TOYOTA has a big problem with its fuel cell technology when it comes to building it into a sports car such as the strong-selling 86 coupe – it’s just too fat.
Well, not the technology. Instead, it’s the hydrogen fuel tank that will cause all sorts of problems when you try and cram a bulky fuel cell drivetrain into a svelte sports coupe, the technology's chief engineer, Yoshikazu Tanaka, says.
“There’s one significant constraint to this technology — the tank,” Tanaka said at a preview night ahead of the Tokyo motor show opening last week.
A hydrogen cylinder lies ahead of the rear axle in this chassis for the hydrogen fuelled, front-wheel drive Toyota Mirai. There would not be room for the tank in the rear-drive 86, Toyota says. Credit: Kobby Dagan/Shutterstock.com
“If it is a conventional gasoline vehicle, you can design the fuel tanks to be in any shape. But for hydrogen, you need a very rigid tank and the shape has to be cylindrical.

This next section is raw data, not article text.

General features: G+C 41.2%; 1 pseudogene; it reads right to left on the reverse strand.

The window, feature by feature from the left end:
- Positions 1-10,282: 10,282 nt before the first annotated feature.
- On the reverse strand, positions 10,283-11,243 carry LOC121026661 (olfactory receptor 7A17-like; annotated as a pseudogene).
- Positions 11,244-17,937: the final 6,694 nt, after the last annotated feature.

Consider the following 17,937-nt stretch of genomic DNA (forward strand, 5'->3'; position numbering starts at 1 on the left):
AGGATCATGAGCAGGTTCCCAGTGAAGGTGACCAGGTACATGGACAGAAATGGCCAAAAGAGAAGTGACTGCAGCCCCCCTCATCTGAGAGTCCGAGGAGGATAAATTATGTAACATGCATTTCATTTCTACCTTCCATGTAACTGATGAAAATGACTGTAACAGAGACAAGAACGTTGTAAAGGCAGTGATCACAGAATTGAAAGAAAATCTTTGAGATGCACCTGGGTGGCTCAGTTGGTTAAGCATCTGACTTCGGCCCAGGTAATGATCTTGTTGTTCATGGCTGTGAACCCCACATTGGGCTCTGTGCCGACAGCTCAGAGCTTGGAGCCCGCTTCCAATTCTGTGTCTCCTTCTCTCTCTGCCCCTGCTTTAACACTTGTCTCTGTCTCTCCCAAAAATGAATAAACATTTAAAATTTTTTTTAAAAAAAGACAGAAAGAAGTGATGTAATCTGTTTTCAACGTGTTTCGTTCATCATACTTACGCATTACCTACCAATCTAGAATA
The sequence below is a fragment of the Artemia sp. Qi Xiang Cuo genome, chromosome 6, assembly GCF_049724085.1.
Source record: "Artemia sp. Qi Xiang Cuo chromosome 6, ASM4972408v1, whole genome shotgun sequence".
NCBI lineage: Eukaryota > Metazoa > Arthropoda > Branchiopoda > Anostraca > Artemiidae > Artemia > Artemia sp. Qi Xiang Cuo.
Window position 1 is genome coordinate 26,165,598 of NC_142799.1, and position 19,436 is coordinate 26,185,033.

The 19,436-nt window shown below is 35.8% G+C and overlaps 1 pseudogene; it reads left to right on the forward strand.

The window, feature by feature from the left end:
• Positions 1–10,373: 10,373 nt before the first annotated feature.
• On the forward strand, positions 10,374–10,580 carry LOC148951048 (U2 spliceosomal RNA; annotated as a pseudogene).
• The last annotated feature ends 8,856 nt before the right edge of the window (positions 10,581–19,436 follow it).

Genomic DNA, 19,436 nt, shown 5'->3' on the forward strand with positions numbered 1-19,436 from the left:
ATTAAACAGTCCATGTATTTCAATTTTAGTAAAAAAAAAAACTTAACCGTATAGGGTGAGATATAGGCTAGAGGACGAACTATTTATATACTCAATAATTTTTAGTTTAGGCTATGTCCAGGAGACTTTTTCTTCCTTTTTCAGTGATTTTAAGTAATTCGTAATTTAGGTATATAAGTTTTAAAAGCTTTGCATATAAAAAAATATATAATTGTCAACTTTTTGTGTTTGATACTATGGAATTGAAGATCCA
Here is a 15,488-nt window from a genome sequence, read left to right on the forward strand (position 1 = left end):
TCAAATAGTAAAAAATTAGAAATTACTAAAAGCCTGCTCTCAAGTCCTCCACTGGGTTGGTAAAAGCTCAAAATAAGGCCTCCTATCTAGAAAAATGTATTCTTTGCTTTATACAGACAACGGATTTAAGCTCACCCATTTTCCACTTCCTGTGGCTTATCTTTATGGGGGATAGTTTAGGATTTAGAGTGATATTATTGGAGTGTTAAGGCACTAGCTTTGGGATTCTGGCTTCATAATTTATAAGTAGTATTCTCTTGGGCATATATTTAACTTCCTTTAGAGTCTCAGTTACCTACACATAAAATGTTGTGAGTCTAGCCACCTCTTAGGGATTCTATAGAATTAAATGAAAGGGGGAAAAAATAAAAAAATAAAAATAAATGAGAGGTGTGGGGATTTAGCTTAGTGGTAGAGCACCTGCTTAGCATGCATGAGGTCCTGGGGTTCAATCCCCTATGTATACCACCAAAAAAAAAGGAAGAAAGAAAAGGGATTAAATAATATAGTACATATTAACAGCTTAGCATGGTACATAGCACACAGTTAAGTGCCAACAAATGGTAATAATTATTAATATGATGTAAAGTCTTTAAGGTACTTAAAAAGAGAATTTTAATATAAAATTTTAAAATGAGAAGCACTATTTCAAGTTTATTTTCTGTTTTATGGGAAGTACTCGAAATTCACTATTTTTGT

“In the future, if we have the cost for one single hydrogen tank come down, then we can use many kinds of skinny hydrogen tanks. That would give us more flexibility in designing the vehicle,” he said.
However, Tanaka did not rule out using the technology in a larger rear-drive platform that gave the engineering team the room to package the hydrogen tank.
“No, we have options,” he said when asked if fuel cells were limited to front-drive layouts.
“We have horizontal, sideways, to place two hydrogen tanks like that towards the rear of the vehicle. But if you can come up with a different layout of the stack, motor and hydrogen tank you can have rear-wheel drive,” he said.
“I don’t think we are doing that right now, but we are open to that idea.”